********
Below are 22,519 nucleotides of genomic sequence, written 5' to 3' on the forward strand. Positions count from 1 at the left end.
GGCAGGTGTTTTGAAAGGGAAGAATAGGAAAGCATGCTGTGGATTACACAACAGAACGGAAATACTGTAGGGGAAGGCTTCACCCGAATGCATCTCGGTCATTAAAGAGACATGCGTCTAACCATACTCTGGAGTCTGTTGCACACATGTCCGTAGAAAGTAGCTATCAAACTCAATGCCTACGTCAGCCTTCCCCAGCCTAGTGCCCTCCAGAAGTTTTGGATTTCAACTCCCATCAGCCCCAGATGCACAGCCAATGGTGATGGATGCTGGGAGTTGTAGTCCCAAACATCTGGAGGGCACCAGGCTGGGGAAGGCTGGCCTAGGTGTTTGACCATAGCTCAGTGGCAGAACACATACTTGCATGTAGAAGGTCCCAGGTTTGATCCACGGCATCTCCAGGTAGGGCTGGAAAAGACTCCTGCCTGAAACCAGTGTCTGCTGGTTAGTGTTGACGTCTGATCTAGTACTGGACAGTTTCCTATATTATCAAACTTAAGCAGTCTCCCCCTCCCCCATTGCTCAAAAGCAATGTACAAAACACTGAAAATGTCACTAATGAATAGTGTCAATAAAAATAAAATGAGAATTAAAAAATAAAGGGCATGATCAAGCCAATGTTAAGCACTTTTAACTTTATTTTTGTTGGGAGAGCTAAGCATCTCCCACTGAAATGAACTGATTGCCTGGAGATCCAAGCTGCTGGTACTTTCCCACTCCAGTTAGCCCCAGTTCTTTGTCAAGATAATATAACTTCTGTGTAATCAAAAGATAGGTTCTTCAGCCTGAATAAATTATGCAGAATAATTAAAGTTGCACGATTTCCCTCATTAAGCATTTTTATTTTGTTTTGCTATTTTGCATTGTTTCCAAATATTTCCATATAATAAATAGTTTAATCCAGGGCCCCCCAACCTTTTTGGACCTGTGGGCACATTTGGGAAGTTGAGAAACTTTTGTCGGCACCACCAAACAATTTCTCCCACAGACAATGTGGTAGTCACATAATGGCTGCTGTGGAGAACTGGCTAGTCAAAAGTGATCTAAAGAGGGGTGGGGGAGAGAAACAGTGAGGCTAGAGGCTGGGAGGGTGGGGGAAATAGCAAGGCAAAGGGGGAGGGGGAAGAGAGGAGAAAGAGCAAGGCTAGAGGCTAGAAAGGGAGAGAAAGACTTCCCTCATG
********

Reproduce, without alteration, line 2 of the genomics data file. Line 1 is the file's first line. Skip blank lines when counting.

GGCAGGTGTTTTGAAAGGGAAGAATAGGAAAGCATGCTGTGGATTACACAACAGAACGGAAATACTGTAGGGGAAGGCTTCACCCGAATGCATCTCGGTCATTAAAGAGACATGCGTCTAACCATACTCTGGAGTCTGTTGCACACATGTCCGTAGAAAGTAGCTATCAAACTCAATGCCTACGTCAGCCTTCCCCAGCCTAGTGCCCTCCAGAAGTTTTGGATTTCAACTCCCATCAGCCCCAGATGCACAGCCAATGGTGATGGATGCTGGGAGTTGTAGTCCCAAACATCTGGAGGGCACCAGGCTGGGGAAGGCTGGCCTAGGTGTTTGACCATAGCTCAGTGGCAGAACACATACTTGCATGTAGAAGGTCCCAGGTTTGATCCACGGCATCTCCAGGTAGGGCTGGAAAAGACTCCTGCCTGAAACCAGTGTCTGCTGGTTAGTGTTGACGTCTGATCTAGTACTGGACAGTTTCCTATATTATCAAACTTAAGCAGTCTCCCCCTCCCCCATTGCTCAAAAGCAATGTACAAAACACTGAAAATGTCACTAATGAATAGTGTCAATAAAAATAAAATGAGAATTAAAAAATAAAGGGCATGATCAAGCCAATGTTAAGCACTTTTAACTTTATTTTTGTTGGGAGAGCTAAGCATCTCCCACTGAAATGAACTGATTGCCTGGAGATCCAAGCTGCTGGTACTTTCCCACTCCAGTTAGCCCCAGTTCTTTGTCAAGATAATATAACTTCTGTGTAATCAAAAGATAGGTTCTTCAGCCTGAATAAATTATGCAGAATAATTAAAGTTGCACGATTTCCCTCATTAAGCATTTTTATTTTGTTTTGCTATTTTGCATTGTTTCCAAATATTTCCATATAATAAATAGTTTAATCCAGGGCCCCCCAACCTTTTTGGACCTGTGGGCACATTTGGGAAGTTGAGAAACTTTTGTCGGCACCACCAAACAATTTCTCCCACAGACAATGTGGTAGTCACATAATGGCTGCTGTGGAGAACTGGCTAGTCAAAAGTGATCTAAAGAGGGGTGGGGGAGAGAAACAGTGAGGCTAGAGGCTGGGAGGGTGGGGGAAATAGCAAGGCAAAGGGGGAGGGGGAAGAGAGGAGAAAGAGCAAGGCTAGAGGCTAGAAAGGGAGAGAAAGACTTCCCTCATG